Hi welcome back to our video
series in the respiratory system.
Now in this, we're gonna look at
something very serious - pulmonary edema.
Okay so let's start with, what is edema?
Now I know you're familiar with that term but have you ever
really stopped to think and break down what really it is?
So pause the video for just a second,
write some quick notes I promise it will pay off.
Wake your brain if we're moving in this topic.
Okay, hopefully you came up with some answers
but now let's kind of break it down a little more.
Edema in general means "swelling",
so if you got that, points for you.
so when you think about
edema, you think about swelling.
Now usually, we think about patients whom we see like
their legs are swollen, their feet are swollen,
that's generally a very common place to see edema.
But I want you to go down even deeper and think
about what is going on in your patient's body.
See, edema is usually caused because
fluid from inside the blood vessels
seeps outside the blood vessels and
into the surrounding tissue.
So edema, is fluid in inappropriate places
because the fluid from inside the blood vessels
has seeped outside the blood
vessels in the surrounding
That's what edema is.
Now, in your legs it's not that big a deal
but it does depend on what else is going on.
Edema is never a good thing but it
can be really serious in certain tissues.
So take what you know about edema,
right it's fluid sleeping out into tissues.
What is pulmonary edema?
Yeah, well this is the worst type of edema
because pulmonary edema affects your lungs
and affects oxygen delivery to the rest of your
So here's what's going on.
Let's take that definition of what we know about edema.
That's fluid seeping out of the blood
vessels and into the surrounding tissues.
In this case, in pulmonary edema,
the surrounding tissues are the alveoli.
They are supposed to be the air sacs of
the lungs, not the water balloons of the lungs.
Well in pulmonary edema, the alveoli
kind of become like water balloons.
You've got fluid in the alveoli and then the
alveoli can't do what they're designed to do.
Remember their job is to have those
capillaries right around them around them
so they can exchange oxygen and carbon dioxide.
So they'll pick up the carbon dioxide
that comes back from the tissues
and give oxygen so the blood can
take that out to the rest of the body.
If those alveoili are filled with fluid, remember
that excess fluid that seeped out into the tissues,
if the alveoli are filled with fluid, they're
not gonna be able to perform their job.
So edema in the lungs is the
worst case scenario for edema.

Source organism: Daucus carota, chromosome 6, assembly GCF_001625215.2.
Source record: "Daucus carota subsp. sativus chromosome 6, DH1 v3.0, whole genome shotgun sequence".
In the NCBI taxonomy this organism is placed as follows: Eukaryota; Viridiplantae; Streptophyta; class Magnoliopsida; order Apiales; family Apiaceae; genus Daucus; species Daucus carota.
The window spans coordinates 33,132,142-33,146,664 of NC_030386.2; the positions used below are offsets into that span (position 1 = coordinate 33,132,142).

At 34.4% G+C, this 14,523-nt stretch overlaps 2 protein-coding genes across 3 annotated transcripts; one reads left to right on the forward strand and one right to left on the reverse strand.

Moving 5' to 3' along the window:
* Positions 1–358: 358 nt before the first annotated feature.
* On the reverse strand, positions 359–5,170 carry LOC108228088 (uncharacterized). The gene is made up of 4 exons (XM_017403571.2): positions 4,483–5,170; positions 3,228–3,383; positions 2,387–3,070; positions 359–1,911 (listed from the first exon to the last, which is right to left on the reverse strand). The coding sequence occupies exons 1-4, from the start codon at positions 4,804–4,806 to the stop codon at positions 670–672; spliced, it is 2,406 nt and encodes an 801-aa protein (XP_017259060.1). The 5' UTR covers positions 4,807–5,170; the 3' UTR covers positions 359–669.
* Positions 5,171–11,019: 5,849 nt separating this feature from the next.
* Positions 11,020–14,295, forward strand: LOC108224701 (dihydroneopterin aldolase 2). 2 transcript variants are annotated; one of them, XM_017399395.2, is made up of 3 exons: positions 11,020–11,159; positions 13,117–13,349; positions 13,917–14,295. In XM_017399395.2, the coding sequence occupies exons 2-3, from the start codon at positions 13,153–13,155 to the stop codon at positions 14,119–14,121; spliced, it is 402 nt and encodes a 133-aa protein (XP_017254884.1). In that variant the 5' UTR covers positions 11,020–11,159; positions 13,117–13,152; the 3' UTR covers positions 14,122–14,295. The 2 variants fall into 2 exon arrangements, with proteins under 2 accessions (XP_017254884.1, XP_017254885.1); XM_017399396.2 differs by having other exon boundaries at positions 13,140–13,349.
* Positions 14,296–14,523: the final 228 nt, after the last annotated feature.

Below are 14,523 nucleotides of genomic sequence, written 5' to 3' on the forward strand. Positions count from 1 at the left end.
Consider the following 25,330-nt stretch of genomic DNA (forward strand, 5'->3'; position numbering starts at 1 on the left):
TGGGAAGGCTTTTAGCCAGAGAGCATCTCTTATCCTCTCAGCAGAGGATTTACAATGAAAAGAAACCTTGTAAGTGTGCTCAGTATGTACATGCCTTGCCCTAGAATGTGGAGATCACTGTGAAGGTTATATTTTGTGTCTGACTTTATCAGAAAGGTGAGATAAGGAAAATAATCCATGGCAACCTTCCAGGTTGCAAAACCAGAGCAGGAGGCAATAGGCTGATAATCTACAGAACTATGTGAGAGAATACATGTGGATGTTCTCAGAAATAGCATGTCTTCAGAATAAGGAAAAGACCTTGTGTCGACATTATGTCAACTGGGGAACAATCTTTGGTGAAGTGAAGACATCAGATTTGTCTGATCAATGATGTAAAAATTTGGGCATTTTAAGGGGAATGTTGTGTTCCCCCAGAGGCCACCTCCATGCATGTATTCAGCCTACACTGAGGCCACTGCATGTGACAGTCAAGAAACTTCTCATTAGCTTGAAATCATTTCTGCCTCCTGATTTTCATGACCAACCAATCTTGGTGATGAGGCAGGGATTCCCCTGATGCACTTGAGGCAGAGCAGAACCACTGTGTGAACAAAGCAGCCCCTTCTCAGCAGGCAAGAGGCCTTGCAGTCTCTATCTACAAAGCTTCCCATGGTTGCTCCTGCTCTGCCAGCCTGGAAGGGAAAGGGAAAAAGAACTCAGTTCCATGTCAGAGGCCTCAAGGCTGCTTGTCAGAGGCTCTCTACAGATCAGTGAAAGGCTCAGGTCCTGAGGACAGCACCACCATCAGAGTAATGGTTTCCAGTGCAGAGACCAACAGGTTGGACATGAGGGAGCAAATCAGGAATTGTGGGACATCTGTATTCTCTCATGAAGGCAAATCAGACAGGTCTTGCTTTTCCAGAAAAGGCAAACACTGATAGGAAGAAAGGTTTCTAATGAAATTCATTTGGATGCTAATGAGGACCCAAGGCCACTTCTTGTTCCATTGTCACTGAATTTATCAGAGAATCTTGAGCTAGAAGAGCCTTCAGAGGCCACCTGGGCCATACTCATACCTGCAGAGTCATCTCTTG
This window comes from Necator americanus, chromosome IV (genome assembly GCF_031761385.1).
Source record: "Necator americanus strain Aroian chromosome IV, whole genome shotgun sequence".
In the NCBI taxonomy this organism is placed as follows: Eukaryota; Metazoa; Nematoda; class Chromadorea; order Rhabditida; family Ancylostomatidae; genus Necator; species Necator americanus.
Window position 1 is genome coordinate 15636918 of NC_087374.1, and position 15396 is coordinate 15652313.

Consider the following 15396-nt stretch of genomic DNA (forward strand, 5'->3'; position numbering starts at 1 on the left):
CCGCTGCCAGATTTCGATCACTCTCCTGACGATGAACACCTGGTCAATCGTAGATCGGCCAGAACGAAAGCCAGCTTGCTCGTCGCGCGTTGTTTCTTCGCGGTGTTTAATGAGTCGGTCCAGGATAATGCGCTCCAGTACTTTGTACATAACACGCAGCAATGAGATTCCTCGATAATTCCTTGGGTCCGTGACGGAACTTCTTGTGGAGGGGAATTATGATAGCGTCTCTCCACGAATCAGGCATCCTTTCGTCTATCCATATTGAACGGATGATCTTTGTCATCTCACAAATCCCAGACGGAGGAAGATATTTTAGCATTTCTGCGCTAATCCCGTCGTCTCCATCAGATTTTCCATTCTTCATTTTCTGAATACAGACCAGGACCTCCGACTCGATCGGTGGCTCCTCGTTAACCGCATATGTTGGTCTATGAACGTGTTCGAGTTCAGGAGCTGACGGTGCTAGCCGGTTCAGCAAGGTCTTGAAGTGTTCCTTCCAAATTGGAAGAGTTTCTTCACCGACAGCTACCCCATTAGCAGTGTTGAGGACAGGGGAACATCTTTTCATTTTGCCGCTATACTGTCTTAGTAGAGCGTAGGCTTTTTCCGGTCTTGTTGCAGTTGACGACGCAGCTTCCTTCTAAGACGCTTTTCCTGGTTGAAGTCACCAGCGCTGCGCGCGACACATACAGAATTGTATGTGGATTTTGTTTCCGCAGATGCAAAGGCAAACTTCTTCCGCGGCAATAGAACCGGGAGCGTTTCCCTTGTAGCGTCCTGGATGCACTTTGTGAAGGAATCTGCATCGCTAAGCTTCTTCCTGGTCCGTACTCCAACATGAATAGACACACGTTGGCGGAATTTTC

Edema in the legs - not so
fantastic but it's not as life threatening.
Pulmonary edema if it gets very severeand isn't
addressed could actually become life-threatening
because of the lack of oxygen to the brain, to
the heart into other important organs in my body.
So it's really important that you understand
what are the causes of pulmonary edema.
Well we often look to the heart because fluid volume overload
or more fluid in the patient's heart or body can handle,
that is a number one cause of pulmonary edema
Now take a look at the picture of that heart.
See the normal heart?
You've got the four chambers, got the wall separating
them cause remember your heart is a muscle.
It's supposed to be a really strong muscle but in
heart failure, a lot of times there's hypertrophy.
Now if you look at the picture of congestive heart failure,
we've shown you someone who's left ventricle looks really weird.
Well one of the common causes of congestive heart failure
is a patients heart that isn't able to pump efficiently.
So one example would be someone
who has left ventricular hypertrophy.
Now remember the job of the left ventricle is
to push blood out to the rest of the body, right?
Right atrium - right ventricle - to the lungs, gets
oxygenated - goes back to the left atrium - left ventricle,
and then out to the rest of the body.
So it's really important that
you have a strong left ventricle.
Now let's say your patient has hypertension, like
chronic hypertension and they don't treat it, right?
They don't get medical help, they
don't take their antihypertensives,
Well the heart initially says,"Woah! I really got
to work harder to push blood out of this body"
so then it says,"I know what I'll do, I'll get stronger".
So that wall gets thicker and stronger.
Well, initially that's really helpful, but over a
period of time that vessel wall gets hypertrophied.
So the left ventricle, that ventricle wall becomes
hypertrophied, it gets really thick and it becomes too thick.
So what was helpful initially, now is problematic
because it just can't function efficiently
and that's a cause of pulmonary edema.
A heart that doesn't pump efficiently is
going to have backup and problems, pulmonary edema
So I know if I have a CHF patient, I am
hyperalert watching for pulmonary edema.
I'm going to explain to you why that happy but
for now make sure you have solid in your mind
one of the causes of pulmonary
edema is overloading the heart.
You've got more fluid on board that
the patient's heart or body can handle.
Pulmonary edema is a sign of that that woah,
were way out of control with fluid-volume balance.
Now CHF is one of the ways that
your heart can't handle very much fluid
because that wall is thick or not
as effective in functioning anymore.